A brief visit to the Shed in Hudson Yards, part of a major development in Manhattan that has resulted in an orgy of new skyscrapers destined for office and residential uses, offers clues about the approach and outcome at the MoMA, given that they are both designed by the firm of Diller, Scofidio + Renfro. Purportedly an actual building, as opposed to the firm’s more usual commissions of restructurings, expansions, and general messing with existing buildings, the Shed contains a great performance space whose quilted enclosure carried on giant wheels could presumably move to open the performance room to the outdoors, and engage in dialogue with an immense mall rammed adjacent to it. In its potential for movement and transformation the design counters architectural solidity, but it is not the first building in the US to do so in recent memory. (The Milwaukee museum by Santiago Calatrava, who also excels in sculptural architecture, and daily opens its wings towards Lake Michigan.) This crowded scheme of architectural treats includes the curiously gratuitous Vessel by Thomas Heatherwick, essentially a stretched honeycomb-like jungle gym that offers visitors a tangle of staircases. Ascending the staircase (see link below) for which the author claims to have been inspired by the Spanish Steps in Rome, visitors enjoy an exhilarating and expanding view of Manhattan, the Hudson river, and the New Jersey shore (the last conventionally snubbed by Manhattanites, but of course Heatherwick is based in London).
The Shed is an astonishing building that actually turns its back on the public square formed by the model and the skyscrapers and ornamented by the sculptural Vessel. Instead, the main entry to the Shed is from the High Line side, an outstandingly popular earlier intervention by Diller’s architectural team, that offers visitors a raised landscaped walkway through Lower Manhattan while keeping them off the street. One arrives into a great lobby, replete with the ubiquitous coffee shop, bookstore, and lounging furniture, much like a hip hotel. The “opportunistic design” claimed by the architects probably explains why despite its independence the Shed is not truly freestanding, burrowing under the nearest skyscraper, adjusting to the irregular geometries of the site, asking the visitor to go down into the lobby and then ascend to the main space. Its design is a collage-like approach to the history of modern art, offering constantly rearranged spaces in which to make art. From this lounge-like lobby one ascends to galleries, a theatre (really bleachers set into a space that could work as a gallery, or a homeless shelter, or whatever) and various studios, all large bare halls, bereft of markers or architectural detail, quickly abandoning the visitor to search in vain for spatial continuity and hierarchy. One novel use of the theatre is achieved by lifting the screen that separates it from the great court; the entire theatre then becomes a balcony that recalls the steeply raked seating overlooking Boston harbor from the Institute of Contemporary Art (also by Diller, Scofidio and Renfro).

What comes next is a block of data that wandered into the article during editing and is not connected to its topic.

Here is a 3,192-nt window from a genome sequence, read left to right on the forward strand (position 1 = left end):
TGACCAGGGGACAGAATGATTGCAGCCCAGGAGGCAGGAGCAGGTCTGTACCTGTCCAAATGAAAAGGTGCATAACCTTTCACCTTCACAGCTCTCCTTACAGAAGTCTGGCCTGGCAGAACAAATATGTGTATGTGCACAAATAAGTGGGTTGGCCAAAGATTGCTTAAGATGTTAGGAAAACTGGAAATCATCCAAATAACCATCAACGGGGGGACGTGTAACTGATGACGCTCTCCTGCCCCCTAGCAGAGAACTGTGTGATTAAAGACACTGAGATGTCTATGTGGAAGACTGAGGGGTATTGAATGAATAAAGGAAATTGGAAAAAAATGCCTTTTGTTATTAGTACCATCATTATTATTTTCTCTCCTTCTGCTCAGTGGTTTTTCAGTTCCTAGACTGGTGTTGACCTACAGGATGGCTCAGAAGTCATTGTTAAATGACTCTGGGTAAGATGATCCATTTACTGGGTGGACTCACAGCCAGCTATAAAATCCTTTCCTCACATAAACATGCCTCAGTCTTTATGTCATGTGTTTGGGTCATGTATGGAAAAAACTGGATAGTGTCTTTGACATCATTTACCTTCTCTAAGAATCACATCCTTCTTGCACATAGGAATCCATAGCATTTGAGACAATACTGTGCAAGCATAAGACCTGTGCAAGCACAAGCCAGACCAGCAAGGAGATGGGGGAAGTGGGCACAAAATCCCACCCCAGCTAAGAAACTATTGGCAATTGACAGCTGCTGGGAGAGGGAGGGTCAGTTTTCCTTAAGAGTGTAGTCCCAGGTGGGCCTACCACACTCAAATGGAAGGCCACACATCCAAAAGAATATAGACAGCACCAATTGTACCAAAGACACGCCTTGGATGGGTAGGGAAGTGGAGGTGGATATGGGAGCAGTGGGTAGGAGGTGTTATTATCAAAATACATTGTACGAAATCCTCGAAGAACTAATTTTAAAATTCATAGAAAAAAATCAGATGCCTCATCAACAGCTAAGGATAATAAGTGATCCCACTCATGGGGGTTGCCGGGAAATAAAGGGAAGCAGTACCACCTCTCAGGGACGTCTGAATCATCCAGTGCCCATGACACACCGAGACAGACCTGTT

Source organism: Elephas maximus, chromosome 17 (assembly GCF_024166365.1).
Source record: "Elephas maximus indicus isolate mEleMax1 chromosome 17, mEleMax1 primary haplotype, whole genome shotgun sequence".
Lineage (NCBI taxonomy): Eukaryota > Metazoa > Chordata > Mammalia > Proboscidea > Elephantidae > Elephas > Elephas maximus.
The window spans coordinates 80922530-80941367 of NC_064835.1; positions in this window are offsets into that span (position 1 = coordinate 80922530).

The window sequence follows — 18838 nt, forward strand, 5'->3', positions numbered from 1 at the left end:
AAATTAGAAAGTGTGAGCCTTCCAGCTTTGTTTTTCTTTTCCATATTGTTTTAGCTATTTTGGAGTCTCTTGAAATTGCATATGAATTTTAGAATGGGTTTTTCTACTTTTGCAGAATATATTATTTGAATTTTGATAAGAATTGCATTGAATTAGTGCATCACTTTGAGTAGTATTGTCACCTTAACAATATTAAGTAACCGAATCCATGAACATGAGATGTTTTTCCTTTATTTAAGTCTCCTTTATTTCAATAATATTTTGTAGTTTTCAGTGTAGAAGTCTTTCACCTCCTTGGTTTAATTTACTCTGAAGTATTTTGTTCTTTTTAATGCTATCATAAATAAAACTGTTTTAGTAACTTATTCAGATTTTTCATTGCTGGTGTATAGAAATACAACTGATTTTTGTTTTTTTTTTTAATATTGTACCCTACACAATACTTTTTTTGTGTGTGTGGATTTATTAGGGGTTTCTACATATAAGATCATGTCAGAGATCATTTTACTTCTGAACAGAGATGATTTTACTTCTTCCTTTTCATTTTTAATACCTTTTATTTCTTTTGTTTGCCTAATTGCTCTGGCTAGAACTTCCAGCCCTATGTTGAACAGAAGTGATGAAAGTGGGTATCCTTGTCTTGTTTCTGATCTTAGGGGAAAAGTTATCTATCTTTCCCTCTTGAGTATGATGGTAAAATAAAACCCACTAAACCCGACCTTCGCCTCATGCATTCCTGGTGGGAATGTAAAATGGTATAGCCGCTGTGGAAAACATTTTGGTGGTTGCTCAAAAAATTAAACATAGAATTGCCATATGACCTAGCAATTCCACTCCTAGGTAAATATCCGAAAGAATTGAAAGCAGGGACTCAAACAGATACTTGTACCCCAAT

From the lobby the main moving stairs take one up to the Shed itself, the great hall intended for social and artistic performances. Curiously, the main link of this performing arts building to the public square is through the Shed space, presumed openable, but in the meantime the actual link is a kind of afterthought — so coming from the Vessel, or arriving from the train station, the Shed is entered by a door through which one falls immediately into a dark hole containing the staircase that descends to the main lobby. Unlike anything else in New York, the alien building, awkward and ungainly, is riveted to a platform above the former train yard, in concert with the mall, the skyscrapers and the ornamental Vessel, isolated and hulking above the street grid of Manhattan.